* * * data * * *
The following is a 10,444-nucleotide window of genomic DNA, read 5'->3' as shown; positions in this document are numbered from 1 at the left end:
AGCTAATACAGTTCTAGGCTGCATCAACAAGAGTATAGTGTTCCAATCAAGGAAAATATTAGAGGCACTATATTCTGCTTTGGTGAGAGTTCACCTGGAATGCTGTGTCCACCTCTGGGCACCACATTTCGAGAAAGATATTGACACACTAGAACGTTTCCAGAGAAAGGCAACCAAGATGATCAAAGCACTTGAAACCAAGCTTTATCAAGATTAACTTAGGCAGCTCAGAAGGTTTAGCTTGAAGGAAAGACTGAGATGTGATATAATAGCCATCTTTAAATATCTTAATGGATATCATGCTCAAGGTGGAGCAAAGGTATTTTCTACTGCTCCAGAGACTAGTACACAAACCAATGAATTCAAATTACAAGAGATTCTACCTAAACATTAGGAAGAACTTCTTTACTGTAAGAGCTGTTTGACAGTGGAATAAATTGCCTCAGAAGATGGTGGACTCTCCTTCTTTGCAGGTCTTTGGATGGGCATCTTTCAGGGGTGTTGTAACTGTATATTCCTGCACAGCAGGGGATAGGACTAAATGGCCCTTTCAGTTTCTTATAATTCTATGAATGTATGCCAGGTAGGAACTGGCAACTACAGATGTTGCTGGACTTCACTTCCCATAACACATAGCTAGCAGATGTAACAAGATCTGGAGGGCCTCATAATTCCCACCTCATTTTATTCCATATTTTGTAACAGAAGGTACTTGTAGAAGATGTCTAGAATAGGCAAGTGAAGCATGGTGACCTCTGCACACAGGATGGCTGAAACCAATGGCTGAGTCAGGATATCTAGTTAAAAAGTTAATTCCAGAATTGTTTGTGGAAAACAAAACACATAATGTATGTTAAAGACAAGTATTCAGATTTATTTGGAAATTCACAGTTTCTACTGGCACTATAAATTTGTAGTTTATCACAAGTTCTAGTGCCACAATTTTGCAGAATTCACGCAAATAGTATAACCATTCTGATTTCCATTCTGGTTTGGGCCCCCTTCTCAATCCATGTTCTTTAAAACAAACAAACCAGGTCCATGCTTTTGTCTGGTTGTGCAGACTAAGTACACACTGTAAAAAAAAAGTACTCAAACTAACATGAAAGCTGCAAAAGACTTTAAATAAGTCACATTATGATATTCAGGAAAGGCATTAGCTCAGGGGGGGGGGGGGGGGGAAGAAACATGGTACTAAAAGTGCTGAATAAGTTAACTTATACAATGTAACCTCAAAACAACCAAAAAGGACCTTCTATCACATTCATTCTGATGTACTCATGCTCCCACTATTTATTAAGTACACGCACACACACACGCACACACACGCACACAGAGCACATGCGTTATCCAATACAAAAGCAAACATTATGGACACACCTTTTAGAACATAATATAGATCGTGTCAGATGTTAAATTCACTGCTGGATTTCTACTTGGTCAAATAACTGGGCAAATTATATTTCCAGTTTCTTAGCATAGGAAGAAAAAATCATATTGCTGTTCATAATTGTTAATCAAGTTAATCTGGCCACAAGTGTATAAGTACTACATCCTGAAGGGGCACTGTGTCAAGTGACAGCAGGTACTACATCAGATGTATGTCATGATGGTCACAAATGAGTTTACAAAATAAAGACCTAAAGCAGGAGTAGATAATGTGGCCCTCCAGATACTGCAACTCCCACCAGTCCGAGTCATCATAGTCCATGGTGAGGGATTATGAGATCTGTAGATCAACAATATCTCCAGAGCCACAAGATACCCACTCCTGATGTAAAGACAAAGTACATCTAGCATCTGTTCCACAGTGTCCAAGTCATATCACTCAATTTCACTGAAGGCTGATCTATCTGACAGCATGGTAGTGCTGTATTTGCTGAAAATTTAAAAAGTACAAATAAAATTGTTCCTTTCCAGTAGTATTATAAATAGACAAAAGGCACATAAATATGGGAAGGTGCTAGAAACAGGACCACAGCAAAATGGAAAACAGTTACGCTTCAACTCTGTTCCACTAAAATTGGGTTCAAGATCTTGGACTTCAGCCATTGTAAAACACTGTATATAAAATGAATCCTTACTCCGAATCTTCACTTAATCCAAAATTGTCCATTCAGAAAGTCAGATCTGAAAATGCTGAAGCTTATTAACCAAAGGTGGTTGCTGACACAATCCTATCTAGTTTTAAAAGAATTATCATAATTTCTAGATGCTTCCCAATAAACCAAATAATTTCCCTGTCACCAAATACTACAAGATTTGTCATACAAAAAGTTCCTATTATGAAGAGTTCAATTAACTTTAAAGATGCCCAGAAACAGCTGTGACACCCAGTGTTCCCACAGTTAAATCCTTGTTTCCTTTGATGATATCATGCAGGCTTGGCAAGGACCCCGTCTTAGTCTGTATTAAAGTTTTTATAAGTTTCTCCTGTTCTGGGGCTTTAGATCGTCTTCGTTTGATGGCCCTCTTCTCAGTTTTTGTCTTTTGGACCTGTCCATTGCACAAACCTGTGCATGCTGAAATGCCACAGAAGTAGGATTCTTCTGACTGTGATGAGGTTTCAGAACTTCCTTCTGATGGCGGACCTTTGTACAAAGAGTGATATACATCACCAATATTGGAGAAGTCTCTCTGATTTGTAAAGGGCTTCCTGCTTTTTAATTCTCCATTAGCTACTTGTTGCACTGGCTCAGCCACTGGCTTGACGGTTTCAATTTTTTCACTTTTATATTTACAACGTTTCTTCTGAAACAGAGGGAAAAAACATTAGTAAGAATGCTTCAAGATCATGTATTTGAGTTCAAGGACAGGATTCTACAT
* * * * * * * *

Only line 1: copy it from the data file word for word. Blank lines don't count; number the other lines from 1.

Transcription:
The following is a 10,444-nucleotide window of genomic DNA, read 5'->3' as shown; positions in this document are numbered from 1 at the left end: